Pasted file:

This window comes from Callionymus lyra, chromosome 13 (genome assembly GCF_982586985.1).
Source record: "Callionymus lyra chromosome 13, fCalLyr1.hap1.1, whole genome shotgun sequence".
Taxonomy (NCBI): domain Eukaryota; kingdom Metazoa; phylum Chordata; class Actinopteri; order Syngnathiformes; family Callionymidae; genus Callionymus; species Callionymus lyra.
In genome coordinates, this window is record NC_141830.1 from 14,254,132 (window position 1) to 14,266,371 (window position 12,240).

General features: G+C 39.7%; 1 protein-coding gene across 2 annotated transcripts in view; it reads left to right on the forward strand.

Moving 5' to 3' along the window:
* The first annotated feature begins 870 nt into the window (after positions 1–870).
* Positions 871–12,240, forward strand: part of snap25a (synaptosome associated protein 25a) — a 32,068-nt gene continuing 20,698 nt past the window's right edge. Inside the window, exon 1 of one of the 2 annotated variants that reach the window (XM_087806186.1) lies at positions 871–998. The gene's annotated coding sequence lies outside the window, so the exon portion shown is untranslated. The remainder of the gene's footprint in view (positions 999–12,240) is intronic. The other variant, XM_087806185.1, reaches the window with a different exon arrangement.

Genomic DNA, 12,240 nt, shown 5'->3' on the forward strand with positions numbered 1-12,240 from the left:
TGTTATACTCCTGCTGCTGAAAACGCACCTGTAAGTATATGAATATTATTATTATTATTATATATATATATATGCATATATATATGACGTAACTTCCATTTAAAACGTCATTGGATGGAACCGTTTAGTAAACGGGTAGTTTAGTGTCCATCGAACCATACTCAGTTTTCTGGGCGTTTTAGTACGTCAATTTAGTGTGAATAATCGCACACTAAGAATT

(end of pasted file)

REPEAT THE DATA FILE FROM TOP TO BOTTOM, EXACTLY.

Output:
This window comes from Callionymus lyra, chromosome 13 (genome assembly GCF_982586985.1).
Source record: "Callionymus lyra chromosome 13, fCalLyr1.hap1.1, whole genome shotgun sequence".
Taxonomy (NCBI): domain Eukaryota; kingdom Metazoa; phylum Chordata; class Actinopteri; order Syngnathiformes; family Callionymidae; genus Callionymus; species Callionymus lyra.
In genome coordinates, this window is record NC_141830.1 from 14,254,132 (window position 1) to 14,266,371 (window position 12,240).

General features: G+C 39.7%; 1 protein-coding gene across 2 annotated transcripts in view; it reads left to right on the forward strand.

Moving 5' to 3' along the window:
* The first annotated feature begins 870 nt into the window (after positions 1–870).
* Positions 871–12,240, forward strand: part of snap25a (synaptosome associated protein 25a) — a 32,068-nt gene continuing 20,698 nt past the window's right edge. Inside the window, exon 1 of one of the 2 annotated variants that reach the window (XM_087806186.1) lies at positions 871–998. The gene's annotated coding sequence lies outside the window, so the exon portion shown is untranslated. The remainder of the gene's footprint in view (positions 999–12,240) is intronic. The other variant, XM_087806185.1, reaches the window with a different exon arrangement.

Genomic DNA, 12,240 nt, shown 5'->3' on the forward strand with positions numbered 1-12,240 from the left:
TGTTATACTCCTGCTGCTGAAAACGCACCTGTAAGTATATGAATATTATTATTATTATTATATATATATATATGCATATATATATGACGTAACTTCCATTTAAAACGTCATTGGATGGAACCGTTTAGTAAACGGGTAGTTTAGTGTCCATCGAACCATACTCAGTTTTCTGGGCGTTTTAGTACGTCAATTTAGTGTGAATAATCGCACACTAAGAATT